happy monday system

Technical Difficulties Redux

This week’s Swan Song video was edited through a different video editing program, Pinnacle Studio Pro for the iPad. You shouldn’t be able to tell that it was edited in a different app aside from the lack of audio glitches, and that’s a good thing.

What isn’t so good is that while it is more reliable than iMovie when it comes to having weird glitches show up in the finished product, it is significantly more clunky to use. iMovie had built in support for document providers, an open way for apps to pull down files from any cloud service that builds a provider into their app. This was super convenient, because if your files are on the home network, you can use specific document providers to do so quickly instead of wastefully uploading everything to the cloud and then downloading it back. Pinnacle does not support document providers, instead deciding to pick and choose which cloud services they want to integrate into their app. There are still ways to import content from unsupported services’ apps into Pinnacle but it is fiddly and the user media directory sometimes doesn’t refresh, making you have to kill and relaunch the app for it to update.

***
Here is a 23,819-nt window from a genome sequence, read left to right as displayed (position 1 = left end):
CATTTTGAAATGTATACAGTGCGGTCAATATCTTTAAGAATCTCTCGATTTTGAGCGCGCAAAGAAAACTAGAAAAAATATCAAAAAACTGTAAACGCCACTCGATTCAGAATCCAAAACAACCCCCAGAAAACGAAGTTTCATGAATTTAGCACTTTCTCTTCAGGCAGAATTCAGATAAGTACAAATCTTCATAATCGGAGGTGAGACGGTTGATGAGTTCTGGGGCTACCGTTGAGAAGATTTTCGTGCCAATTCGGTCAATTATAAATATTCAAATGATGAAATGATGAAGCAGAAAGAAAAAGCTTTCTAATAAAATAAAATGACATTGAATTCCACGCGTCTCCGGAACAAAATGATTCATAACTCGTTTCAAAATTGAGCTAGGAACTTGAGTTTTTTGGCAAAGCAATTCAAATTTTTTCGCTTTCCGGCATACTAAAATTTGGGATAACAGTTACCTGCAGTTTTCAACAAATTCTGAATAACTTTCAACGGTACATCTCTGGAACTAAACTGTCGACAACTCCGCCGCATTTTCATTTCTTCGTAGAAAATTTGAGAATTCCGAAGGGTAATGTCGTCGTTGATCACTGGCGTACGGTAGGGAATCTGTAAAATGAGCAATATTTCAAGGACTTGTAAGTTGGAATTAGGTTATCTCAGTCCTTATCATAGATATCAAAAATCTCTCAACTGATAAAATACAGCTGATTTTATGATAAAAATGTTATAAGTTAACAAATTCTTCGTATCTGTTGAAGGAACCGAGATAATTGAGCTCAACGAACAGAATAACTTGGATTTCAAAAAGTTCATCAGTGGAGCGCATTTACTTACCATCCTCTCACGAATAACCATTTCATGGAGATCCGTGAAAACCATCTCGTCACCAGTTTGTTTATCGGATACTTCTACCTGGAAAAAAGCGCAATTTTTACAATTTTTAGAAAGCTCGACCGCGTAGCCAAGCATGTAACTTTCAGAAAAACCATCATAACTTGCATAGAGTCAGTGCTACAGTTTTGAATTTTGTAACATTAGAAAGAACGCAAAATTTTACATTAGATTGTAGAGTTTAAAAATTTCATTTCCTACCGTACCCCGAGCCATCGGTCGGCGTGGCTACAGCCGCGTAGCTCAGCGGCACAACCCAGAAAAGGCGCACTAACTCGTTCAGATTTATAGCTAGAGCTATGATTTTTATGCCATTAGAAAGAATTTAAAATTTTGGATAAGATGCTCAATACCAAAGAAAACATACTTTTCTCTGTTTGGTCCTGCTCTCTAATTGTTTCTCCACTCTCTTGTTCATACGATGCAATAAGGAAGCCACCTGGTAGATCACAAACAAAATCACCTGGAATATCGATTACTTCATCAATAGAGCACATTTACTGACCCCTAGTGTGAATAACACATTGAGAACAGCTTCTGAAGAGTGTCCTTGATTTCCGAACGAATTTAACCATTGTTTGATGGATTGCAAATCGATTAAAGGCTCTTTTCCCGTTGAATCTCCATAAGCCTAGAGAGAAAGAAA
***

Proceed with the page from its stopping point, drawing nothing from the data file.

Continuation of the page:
The feature set differs a lot between iMovie and Pinnacle as well. iMovie has built-in support for overlays, picture-in-picture, and B-roll type stuff. It’s really hard to discover, but it’s definitely in there. Pinnacle has none of that, which is a bummer, as I had been looking forward to integrating more of that stuff down the line. Instead, Pinnacle has much more variety in transitions and richer support for custom titles. iMovie is much more limited on that front, since they mostly expect you to choose one of the preset themes and deal with what you’re given.

In the end, I’ll always prioritize my own inconvenience during editing to having a glitchy output, but these tradeoffs are kind of unfortunate. I also decided to check out GoPro’s video editing app Splice this week after Luc-Olivier mentioned it on our podcast. Unfortunately, Splice doesn’t let you import audio from any means other than music from your iTunes library or directly over the microphone. Voiceovers for my videos are recorded separately, edited in Ferrite, and then imported into the video editor, so that wouldn’t work in this case. That’s too bad since Splice is closer to iMovie in terms of user-friendliness, and while barebones, it would be able to get the job done most of the time if I could just import audio from elsewhere.

So yeah, I haven’t found an iOS video editing app I’m satisfied with but I’ll keep looking.